It’s winter, which means it’s time for my yearly holiday somewhere really bleak and miserable. This time it’s Colonsay, a small island in the Inner Hebrides off the west coast of Scotland. I rented a small cottage and spent a very pleasant week there hiding from the storms in front of the solid fuel stove, and here are the photos.
Colonsay’s about 10km long and there’s evidence of population for at least nine thousand years — the island’s completely littered with ruined duns (iron age forts from about 1000 B.C.), which are now invisible unless you’re an expert. Currently the population’s a bit over a hundred and the island is used for farming and tourism. It’s home to a dramatic range of landscapes ranging from the usual Scottish bog (so wet you can have standing water on a 45° slope) to absolutely perfect golden sandy beaches, and has a remarkable amount of wildlife, including a herd of wild goats.
I was staying at Crumble Cottage, a traditional cottage, first ruined and then restored from scratch — solid and very comfortable, with a solid fuel stove for heat. This was very necessary in mid December, and I had many cozy evenings sitting in front of the stove while the wind blew around the eaves. It also had a That Which Lives In The Attic, which thumped and rattled impressively during the night; I hope I didn’t annoy it too much. The cottage is on the relatively wooly west side of the island and was an hour’s walk from the only shop on the island at Scalasaig (and the only pub, which is nearby). I did rent a bicycle with tow buggy but it turned out to have the hardest saddle I’ve ever encountered and I generally preferred to walk.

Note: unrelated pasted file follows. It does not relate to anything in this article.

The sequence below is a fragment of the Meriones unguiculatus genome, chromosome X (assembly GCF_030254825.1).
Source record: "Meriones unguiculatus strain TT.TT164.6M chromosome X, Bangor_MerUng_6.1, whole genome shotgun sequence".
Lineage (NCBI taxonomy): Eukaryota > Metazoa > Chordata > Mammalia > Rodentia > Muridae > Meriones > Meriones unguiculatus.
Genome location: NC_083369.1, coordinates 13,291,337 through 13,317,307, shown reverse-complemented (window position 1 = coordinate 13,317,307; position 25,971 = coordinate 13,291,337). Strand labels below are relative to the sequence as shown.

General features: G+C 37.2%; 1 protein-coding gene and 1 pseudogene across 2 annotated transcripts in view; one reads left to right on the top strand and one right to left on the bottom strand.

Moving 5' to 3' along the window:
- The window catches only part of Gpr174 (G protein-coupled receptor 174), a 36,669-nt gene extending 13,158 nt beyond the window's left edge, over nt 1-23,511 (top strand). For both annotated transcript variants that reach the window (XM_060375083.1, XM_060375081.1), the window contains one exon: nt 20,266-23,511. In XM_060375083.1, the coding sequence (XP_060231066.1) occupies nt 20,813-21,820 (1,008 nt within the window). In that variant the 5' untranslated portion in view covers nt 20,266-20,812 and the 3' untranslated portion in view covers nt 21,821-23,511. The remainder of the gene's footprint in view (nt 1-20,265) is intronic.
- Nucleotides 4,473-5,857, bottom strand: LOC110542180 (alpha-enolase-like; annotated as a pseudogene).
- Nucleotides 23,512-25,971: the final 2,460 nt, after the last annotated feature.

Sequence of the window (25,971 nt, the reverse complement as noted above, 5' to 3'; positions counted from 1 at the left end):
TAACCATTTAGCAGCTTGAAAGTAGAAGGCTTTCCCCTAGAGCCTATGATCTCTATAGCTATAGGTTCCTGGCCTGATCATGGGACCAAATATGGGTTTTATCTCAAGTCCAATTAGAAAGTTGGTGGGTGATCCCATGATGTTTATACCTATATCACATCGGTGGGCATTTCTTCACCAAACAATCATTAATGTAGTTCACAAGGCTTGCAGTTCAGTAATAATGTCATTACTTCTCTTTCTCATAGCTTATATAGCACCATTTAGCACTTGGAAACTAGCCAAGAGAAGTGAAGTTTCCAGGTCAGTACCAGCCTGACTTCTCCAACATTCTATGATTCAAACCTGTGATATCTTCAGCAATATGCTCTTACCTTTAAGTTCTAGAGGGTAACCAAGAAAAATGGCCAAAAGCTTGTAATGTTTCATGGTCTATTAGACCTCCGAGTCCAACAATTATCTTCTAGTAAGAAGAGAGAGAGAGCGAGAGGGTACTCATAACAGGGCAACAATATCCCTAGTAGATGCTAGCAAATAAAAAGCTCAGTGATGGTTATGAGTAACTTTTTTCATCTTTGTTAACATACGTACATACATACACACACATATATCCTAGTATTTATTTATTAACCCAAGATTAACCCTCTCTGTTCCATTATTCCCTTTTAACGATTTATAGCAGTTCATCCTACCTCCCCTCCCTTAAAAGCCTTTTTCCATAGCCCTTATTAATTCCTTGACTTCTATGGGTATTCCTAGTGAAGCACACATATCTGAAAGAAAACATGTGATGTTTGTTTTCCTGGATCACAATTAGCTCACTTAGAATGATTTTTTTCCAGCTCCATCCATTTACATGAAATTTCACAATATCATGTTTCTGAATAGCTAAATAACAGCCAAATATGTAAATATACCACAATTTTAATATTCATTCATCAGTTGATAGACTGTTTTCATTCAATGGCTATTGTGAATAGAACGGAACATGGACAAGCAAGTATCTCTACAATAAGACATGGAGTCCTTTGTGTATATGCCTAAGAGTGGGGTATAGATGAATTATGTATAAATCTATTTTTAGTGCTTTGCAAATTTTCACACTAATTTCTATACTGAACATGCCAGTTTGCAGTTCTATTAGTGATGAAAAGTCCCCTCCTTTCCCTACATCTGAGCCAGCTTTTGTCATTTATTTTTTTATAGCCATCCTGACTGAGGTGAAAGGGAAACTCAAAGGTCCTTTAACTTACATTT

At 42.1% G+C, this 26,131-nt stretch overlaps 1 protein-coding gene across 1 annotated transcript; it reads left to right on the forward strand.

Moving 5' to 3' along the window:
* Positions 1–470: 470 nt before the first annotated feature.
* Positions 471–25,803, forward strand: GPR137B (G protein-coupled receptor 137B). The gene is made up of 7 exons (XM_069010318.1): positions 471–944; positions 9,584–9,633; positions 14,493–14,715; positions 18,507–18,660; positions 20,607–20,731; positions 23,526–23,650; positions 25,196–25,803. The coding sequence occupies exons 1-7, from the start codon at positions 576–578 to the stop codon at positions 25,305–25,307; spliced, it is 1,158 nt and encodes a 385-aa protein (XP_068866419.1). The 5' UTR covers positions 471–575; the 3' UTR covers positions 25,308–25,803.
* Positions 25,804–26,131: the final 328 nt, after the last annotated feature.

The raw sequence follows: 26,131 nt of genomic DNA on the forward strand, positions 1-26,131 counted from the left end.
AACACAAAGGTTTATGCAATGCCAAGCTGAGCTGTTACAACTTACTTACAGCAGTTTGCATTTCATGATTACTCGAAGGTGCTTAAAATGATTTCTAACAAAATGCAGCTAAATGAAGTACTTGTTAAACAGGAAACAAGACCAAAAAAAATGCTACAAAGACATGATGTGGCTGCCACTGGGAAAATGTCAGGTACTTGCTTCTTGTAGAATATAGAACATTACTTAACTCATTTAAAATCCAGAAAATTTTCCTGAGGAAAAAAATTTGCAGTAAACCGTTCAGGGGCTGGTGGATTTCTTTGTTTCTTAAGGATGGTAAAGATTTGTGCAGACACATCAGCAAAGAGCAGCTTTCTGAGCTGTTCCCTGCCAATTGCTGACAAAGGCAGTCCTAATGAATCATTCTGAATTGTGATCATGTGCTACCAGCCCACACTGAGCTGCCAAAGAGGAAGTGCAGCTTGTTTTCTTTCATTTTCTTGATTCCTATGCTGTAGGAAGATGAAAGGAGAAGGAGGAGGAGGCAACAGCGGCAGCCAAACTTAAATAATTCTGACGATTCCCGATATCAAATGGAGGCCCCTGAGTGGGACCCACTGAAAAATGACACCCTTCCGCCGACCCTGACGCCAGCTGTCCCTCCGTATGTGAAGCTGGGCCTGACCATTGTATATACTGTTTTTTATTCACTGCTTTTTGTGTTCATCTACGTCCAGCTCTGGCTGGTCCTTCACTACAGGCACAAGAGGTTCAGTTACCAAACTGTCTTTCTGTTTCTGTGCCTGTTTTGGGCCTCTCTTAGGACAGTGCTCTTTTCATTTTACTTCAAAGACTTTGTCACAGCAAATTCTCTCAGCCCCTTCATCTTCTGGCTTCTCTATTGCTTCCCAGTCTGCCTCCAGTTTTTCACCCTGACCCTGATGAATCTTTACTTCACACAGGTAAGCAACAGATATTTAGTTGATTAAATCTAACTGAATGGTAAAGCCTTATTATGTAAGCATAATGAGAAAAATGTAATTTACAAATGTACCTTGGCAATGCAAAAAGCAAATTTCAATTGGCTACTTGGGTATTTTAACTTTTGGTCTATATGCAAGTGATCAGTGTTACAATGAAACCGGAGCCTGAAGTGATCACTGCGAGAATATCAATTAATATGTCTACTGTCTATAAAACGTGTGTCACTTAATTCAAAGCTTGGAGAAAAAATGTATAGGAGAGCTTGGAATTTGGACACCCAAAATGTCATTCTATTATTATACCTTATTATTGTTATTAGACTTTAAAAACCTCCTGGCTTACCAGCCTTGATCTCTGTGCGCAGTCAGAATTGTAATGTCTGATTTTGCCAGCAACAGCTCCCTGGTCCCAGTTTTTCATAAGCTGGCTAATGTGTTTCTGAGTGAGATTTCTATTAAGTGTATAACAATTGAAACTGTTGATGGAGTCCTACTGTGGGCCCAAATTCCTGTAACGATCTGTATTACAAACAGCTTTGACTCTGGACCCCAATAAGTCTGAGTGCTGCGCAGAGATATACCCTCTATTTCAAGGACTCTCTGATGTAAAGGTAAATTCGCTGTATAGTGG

After spending the week walking gently across the island, visiting some of the amazing beaches, crossing the moors and generally not doing very much, I caught the Caledonian MacBrayne ferry home — on time, which was highly unusual.
I can definitely recommend Colonsay for a holiday if you like peace and quiet and superb views, although I’d probably suggest going in the summer.